During Mr. Lawson’s tenure as President, CEO and Director of Spirit AeroSystems Holdings Inc., the company outperformed the S&P 500 by an average of 34% per year. Furthermore, as CEO, Mr. Lawson gained a reputation as a “tough change agent with unrelenting demands on performance improvement” (Barclays, December 18, 2013). Mr. Lawson’s extensive executive leadership experience with multinational aerospace and manufacturing companies, where he gained significant knowledge relative to aircraft manufacturing, business development, engineering operations, international marketing and performance-based logistics, make him the right kind of candidate to lead a turnaround at Arconic.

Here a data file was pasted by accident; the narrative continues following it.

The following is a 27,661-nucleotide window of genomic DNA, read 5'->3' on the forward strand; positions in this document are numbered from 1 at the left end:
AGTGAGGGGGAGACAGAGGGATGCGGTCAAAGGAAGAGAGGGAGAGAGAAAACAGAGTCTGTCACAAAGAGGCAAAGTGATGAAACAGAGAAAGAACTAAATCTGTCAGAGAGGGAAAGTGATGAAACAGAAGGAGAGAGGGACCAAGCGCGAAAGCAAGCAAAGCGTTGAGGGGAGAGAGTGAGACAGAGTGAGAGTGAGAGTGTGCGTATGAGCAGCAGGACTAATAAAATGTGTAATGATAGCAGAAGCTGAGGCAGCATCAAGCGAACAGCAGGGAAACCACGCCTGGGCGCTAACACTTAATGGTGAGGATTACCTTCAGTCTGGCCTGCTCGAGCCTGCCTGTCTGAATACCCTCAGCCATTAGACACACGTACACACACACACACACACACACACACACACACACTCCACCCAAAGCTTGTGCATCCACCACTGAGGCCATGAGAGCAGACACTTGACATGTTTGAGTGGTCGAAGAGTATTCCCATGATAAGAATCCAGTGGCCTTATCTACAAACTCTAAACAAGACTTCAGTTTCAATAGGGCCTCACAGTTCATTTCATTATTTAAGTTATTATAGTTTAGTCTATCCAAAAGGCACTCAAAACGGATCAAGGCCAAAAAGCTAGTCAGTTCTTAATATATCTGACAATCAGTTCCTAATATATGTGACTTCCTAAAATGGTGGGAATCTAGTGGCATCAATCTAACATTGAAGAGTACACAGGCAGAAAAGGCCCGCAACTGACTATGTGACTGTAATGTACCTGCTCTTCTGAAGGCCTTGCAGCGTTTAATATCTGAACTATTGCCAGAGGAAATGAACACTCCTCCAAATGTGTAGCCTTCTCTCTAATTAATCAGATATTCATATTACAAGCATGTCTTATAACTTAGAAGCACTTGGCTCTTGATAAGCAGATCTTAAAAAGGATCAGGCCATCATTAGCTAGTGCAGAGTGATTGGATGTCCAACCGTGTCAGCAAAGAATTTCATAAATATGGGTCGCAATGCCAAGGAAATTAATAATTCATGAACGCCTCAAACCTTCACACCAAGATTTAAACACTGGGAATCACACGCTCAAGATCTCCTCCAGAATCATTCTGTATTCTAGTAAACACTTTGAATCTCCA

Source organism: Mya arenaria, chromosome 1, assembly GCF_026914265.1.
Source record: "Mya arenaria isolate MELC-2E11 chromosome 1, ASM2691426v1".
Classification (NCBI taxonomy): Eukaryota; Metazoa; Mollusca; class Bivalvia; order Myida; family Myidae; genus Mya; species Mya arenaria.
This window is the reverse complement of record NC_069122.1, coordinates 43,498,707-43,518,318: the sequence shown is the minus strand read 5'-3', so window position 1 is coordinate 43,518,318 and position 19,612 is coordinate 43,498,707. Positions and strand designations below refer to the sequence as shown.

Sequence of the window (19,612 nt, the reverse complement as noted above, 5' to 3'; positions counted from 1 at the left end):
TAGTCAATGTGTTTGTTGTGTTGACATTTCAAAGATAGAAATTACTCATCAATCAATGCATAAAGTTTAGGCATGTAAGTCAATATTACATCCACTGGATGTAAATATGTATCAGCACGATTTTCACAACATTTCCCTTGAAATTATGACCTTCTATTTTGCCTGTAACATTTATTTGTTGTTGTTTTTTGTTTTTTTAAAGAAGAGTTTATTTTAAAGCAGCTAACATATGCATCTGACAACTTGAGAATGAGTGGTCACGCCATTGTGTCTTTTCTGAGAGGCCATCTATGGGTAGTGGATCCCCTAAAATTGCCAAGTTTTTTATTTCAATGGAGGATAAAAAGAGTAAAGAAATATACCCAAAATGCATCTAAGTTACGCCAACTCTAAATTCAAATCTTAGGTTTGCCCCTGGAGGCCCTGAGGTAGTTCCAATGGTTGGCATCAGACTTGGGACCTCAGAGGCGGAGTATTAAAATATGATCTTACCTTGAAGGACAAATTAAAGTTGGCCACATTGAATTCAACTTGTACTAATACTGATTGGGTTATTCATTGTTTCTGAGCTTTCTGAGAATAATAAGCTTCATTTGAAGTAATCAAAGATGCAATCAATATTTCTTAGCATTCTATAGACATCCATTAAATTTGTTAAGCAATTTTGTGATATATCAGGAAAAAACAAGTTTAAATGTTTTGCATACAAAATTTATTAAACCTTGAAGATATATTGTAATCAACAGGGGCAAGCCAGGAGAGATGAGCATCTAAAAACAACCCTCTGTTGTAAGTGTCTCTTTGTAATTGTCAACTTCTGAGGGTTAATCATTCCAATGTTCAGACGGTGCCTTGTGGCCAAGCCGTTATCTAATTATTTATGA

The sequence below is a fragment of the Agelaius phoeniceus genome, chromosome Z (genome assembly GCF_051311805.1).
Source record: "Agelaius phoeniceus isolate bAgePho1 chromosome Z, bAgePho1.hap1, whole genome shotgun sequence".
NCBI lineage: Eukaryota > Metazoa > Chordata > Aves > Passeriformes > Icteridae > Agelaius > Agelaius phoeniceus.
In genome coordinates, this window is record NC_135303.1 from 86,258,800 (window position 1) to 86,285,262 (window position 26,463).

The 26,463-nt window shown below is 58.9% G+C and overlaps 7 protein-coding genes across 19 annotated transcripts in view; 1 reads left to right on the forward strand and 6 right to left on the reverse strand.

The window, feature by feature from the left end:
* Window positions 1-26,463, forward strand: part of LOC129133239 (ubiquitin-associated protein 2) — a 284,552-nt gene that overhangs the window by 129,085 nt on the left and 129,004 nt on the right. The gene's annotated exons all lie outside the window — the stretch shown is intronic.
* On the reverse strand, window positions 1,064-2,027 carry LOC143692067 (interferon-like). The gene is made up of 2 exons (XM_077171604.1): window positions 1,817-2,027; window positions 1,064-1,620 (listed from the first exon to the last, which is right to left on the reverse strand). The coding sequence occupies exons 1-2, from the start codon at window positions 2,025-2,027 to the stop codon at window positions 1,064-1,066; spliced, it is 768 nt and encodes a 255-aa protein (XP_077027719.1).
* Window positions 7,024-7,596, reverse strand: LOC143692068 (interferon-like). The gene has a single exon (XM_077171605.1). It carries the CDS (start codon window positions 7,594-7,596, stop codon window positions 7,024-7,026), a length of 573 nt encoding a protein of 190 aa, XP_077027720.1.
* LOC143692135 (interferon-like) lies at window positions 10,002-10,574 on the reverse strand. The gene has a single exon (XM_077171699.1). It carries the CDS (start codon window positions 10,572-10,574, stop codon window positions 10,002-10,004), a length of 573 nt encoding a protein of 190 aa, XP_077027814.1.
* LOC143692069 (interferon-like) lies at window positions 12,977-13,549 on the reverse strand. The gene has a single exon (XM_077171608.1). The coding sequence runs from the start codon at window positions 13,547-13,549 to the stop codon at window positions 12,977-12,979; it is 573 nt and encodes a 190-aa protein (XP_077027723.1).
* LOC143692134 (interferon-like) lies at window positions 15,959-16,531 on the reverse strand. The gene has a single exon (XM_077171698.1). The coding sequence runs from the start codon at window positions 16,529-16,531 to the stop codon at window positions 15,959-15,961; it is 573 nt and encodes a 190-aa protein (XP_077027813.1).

Shareholder Nominees Bring Fresh Perspectives, Accountability to the Board

We believe that the five independent, highly qualified nominees we are putting forward today can empower the Board to correct the persistent undervaluation that is undeniably present at Arconic.2 As a shareholder, we are excited that individuals of this caliber have stepped forward:

  • Chris L. Ayers (President and CEO, WireCo WorldGroup, Inc.): Brings considerable industry expertise having been a former Company executive and former President of the PCC Forgings Division of Precision Castparts, as well as a current director of Universal Stainless & Alloy Products. Mr. Ayers deep experience in the specialty materials industry, including his previous executive service with the Company prior to its separation into two publicly traded companies, makes him well-qualified to serve on the Board.